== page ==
OSHA Q & A: Interesting Facts about OSHA

By David H. Glabe, P.E. / April 25, 2012

It’s amazing how many people have very little understanding about the US federal Occupational Safety & Health Administration, OSHA, especially since it has been in existence for almost a half century.  I suspect there are people who still think it’s a town in Wisconsin!  Well, here are some questions, with answers, that might expand, or at least confirm, what you know about OSHA.

When did OSHA become an agency of the US federal government?

A long time ago — 41 years ago.  The Occupational Safety & Health Act was signed into law by President Richard Nixon on December 29, 1970.  This initiated the process that would establish what we know today as the Occupational Safety & Health Administration.

OSHA is part of which governmental department?

OSHA is part of the Department of Labor.

What is OSHA supposed to be doing?

The US Congress determined that too many employees were getting seriously injured and killed while on the job.  So Congress did what they are good at: they passed an act that said employers shouldn’t be killing and maiming employees.  The act became a law when President Nixon signed it.  It’s OSHA’s job to enforce the standards under the assumption that compliance with the standards will result in a safe workplace.

What’s in the Occupational Safety and Health Act?

All sorts of stuff.  The main items can be found in Section 5, parts (a) and (b).  Section 5(a)(1) requires that employers shall provide employees employment and a place of employment which are free from recognized hazards that are causing or are likely to cause death or serious physical harm to his/her employees.  Section 5(a)(2) requires that employers shall comply with occupational safety and health standards promulgated under the Act.  Section 5(b) specifies that each employee shall comply with occupational safety and health standards and all rules, regulations, and orders issued pursuant to the Act which are applicable to his/her own actions and conduct.  That means as employees, we have to comply with the standards whether we like it or not!

What defines a place of employment that is free from recognized hazards?

The standards that have been promulgated under the act define a safe workplace.

Where did the original standards come from; did someone just make them up?

While it may seem that someone just made them up, the original OSHA standards were derived from existing standards such as the American National Safety Institute, ANSI, standards.  For example, the ANSI A10.8 scaffold standards were used to help develop the scaffold standards.

Do I, as an employee, have to comply with OSHA standards?

Of course you do.  It’s in your best interest and it is required by law.

Why does it seem that employers get cited for violations but employees never do?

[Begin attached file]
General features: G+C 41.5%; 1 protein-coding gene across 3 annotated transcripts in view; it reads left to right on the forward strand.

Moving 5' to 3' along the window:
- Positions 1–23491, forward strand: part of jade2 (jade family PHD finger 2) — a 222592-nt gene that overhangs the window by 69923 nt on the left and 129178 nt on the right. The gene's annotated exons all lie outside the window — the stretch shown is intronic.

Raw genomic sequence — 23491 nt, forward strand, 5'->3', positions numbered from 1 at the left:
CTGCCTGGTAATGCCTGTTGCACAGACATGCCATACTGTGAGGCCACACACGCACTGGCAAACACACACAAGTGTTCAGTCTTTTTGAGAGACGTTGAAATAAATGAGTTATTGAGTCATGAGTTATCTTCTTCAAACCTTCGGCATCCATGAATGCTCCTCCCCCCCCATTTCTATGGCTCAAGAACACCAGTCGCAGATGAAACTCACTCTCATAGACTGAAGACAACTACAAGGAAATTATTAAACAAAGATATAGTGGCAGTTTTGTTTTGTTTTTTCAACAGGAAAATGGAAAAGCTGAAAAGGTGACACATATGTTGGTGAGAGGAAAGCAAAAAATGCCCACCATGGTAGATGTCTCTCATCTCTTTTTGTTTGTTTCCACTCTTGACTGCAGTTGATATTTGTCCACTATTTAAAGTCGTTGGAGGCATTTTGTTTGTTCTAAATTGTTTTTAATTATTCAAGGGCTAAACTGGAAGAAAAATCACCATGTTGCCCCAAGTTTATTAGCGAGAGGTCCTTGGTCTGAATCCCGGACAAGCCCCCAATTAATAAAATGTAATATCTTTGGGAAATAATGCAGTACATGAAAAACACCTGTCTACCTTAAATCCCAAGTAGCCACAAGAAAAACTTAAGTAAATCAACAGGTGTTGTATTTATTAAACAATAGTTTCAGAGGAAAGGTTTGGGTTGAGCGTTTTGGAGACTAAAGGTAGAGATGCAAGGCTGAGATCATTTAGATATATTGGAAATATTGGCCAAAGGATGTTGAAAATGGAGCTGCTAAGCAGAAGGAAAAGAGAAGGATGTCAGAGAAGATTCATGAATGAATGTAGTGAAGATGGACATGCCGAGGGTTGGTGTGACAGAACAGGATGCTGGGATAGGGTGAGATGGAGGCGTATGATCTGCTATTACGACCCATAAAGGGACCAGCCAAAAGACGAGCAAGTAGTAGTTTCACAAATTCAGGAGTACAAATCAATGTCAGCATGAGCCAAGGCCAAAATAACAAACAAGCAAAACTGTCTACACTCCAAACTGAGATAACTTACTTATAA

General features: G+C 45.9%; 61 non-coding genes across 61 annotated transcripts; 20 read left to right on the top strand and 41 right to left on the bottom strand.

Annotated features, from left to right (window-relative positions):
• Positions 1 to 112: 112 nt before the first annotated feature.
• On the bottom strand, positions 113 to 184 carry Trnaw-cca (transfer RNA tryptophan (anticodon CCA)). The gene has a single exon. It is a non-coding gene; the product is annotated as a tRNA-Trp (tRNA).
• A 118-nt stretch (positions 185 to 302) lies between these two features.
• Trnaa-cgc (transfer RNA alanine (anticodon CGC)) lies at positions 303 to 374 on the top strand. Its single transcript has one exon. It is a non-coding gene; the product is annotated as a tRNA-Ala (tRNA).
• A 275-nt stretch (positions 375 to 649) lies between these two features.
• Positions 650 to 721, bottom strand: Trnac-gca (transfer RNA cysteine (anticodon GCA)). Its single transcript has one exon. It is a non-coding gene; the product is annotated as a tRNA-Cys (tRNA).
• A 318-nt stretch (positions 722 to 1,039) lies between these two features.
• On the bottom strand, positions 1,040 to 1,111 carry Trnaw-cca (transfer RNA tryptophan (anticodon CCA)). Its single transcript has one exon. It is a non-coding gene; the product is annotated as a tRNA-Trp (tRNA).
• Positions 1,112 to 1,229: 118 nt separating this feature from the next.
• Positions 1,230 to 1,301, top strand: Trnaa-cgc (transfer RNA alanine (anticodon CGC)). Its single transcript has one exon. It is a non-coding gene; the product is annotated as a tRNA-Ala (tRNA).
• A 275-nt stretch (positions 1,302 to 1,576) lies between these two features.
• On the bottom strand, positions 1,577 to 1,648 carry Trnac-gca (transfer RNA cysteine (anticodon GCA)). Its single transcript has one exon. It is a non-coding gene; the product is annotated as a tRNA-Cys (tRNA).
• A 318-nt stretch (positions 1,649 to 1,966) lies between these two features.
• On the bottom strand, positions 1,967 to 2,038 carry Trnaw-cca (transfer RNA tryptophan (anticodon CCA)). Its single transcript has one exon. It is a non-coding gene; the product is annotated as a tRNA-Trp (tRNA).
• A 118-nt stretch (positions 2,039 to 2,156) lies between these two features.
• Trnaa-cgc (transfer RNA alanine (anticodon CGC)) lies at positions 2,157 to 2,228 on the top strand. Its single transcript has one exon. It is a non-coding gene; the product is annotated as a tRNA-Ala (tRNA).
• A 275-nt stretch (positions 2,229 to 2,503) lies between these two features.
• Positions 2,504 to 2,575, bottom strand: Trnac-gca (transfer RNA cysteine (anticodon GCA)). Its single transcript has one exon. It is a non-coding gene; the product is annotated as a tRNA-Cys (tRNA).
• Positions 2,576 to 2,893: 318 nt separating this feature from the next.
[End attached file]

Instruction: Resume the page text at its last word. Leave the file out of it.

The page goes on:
Well it certainly isn’t because employees always comply with the standards.  OSHA has determined that it is more effective to go after the employer.  Besides employers are in a better position to pay the fine.

I own my own company and have no employees; does OSHA apply to me?

No.  OSHA only applies to employers and employees.  But don’t get the ingenious idea that you can do whatever you want.  If you are working as a subcontractor under another contractor, it is very likely that you will have to agree to abide by the OSHA standards if you want to do any work.  Besides, you will be affected by the OSHA Multi-employer Worksite Policy.

What the heck is the OSHA Multi-employer Worksite Policy?

It is a policy devised by OSHA to extend the reach of the agency in an attempt to improve safety at the worksite.  (Some folks say that is an overreach of OSHA authority and thus illegal.)  Simply stated, the Multi-employer worksite policy describes the obligations of four categories of employers; first, there is the controlling employer; second, there is the exposing employer; third is the creating employer; fourth there is the correcting employer.  You can obtain more detailed information by going to www.osha.gov, clicking on enforcement, and searching for Multi-employer worksite policy.

Is it easy to change or revise the OSHA standards?

Heck no!  It is a very complex, deliberative process.  And it is meant to be that way.  OSHA cannot arbitrarily change standards any more than you or I.  OSHA, as with other governmental agencies, first develop revised standards, then present them for public input and comment, revise them as necessary, verify the new standards agree with the other standards, confirm that they address hazards appropriately and then finally issue them.  For the revised scaffold standard that went into effect in November, 1996, it was more than a twenty year process.

Is OSHA the authority on scaffolding?

I don’t think so.  They are experts on regulations, the law, and can be experts on the enforcement of the standards.  But it is typically the citizens involved with scaffolding work that are the experts in scaffolding.  That is not to say that OSHA doesn’t have expertise to help develop, write and create standards and other information for employers and employees.  OSHA is a vital link in the chain of knowledge that includes many individuals, companies and organizations with varying areas of expertise that make successful standards.  No single organization or individual has the wealth of knowledge to single-handedly write meaningful standards.

Are OSHA compliance officers trained?

Yes, but based on my experience, nowhere near the level they should be.  This is not a criticism of the individual officer but of the agency.  There is insufficient funding for the knowledge and training that we expect of OSHA compliance officers.  That is why it is so important that we offer our assistance to OSHA to help them understand the business of scaffolding.

Tags: OSHA Standards & Regulations Resources

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